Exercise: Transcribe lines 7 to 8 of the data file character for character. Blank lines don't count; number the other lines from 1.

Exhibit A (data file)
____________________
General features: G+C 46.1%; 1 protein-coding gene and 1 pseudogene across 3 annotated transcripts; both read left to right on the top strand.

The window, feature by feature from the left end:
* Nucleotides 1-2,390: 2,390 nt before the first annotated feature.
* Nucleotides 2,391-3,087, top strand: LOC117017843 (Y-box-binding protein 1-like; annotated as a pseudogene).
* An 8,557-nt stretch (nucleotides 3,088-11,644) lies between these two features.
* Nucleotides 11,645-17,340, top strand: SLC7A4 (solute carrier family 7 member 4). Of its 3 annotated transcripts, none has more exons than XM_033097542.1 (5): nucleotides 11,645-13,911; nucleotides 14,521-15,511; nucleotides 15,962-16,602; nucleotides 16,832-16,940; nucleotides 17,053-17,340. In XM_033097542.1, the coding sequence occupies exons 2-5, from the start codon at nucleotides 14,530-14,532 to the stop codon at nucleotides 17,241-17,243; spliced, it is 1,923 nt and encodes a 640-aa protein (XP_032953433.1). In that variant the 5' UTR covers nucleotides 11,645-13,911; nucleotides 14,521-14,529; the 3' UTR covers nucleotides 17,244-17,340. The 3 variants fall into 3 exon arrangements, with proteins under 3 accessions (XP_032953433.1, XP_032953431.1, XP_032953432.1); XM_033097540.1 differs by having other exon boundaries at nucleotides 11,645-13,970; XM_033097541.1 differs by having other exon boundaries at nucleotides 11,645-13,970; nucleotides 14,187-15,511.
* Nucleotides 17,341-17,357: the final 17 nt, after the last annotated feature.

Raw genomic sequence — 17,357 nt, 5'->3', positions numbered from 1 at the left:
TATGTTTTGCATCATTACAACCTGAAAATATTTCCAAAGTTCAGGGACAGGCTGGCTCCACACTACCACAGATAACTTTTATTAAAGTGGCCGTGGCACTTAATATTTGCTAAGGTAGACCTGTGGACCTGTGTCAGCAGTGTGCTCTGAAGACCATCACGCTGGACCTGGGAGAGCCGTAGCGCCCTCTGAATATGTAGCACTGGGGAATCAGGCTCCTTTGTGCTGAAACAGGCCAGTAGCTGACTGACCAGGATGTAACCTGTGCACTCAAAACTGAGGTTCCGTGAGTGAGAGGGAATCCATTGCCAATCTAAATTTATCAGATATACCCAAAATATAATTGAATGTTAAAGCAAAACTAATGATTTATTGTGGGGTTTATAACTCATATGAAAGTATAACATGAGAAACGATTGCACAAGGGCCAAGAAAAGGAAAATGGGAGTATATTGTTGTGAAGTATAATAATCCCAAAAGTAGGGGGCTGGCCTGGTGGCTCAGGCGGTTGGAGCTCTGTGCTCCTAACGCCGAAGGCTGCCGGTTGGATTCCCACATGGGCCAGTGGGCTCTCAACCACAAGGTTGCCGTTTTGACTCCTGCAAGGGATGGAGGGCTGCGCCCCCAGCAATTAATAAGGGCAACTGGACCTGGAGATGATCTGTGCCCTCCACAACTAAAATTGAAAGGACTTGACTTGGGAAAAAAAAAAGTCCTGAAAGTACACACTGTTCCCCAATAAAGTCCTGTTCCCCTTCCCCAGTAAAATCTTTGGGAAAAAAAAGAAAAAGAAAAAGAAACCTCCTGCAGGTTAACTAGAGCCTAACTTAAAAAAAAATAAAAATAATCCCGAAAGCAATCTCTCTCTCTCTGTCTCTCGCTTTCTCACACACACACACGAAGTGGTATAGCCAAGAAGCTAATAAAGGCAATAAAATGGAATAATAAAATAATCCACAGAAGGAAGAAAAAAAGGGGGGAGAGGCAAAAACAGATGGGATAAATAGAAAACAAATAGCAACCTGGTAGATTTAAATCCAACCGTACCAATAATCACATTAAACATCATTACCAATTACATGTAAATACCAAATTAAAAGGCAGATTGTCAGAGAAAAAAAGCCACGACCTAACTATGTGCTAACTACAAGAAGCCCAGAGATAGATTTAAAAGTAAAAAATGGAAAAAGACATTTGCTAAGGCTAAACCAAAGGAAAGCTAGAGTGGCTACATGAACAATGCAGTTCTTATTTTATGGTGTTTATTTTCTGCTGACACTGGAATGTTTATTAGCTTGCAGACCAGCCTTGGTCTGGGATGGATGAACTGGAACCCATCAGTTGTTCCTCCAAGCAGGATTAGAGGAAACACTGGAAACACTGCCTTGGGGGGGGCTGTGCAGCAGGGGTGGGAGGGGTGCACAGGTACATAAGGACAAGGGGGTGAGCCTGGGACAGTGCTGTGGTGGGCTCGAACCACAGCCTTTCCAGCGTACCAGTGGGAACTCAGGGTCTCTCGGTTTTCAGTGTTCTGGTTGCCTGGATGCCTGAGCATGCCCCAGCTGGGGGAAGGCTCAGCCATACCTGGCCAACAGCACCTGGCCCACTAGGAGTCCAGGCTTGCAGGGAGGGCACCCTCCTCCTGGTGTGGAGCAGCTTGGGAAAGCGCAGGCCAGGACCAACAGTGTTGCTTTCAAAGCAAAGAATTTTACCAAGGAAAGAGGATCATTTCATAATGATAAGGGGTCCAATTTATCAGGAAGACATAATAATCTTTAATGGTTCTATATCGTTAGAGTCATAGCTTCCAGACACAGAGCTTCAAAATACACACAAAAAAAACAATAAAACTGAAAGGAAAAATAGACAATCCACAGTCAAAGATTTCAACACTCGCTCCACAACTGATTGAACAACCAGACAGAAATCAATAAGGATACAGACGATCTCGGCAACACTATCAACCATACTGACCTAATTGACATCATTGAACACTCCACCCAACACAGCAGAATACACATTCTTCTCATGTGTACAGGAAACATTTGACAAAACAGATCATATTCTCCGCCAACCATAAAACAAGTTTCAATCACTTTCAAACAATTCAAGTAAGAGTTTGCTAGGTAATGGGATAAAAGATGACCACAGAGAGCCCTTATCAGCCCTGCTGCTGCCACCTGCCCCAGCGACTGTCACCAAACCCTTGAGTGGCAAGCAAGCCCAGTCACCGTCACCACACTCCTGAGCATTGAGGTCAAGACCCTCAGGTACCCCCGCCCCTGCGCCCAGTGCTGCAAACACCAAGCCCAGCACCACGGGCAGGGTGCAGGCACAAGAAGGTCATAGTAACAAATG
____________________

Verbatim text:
* Nucleotides 17,341-17,357: the final 17 nt, after the last annotated feature.

Raw genomic sequence — 17,357 nt, 5'->3', positions numbered from 1 at the left: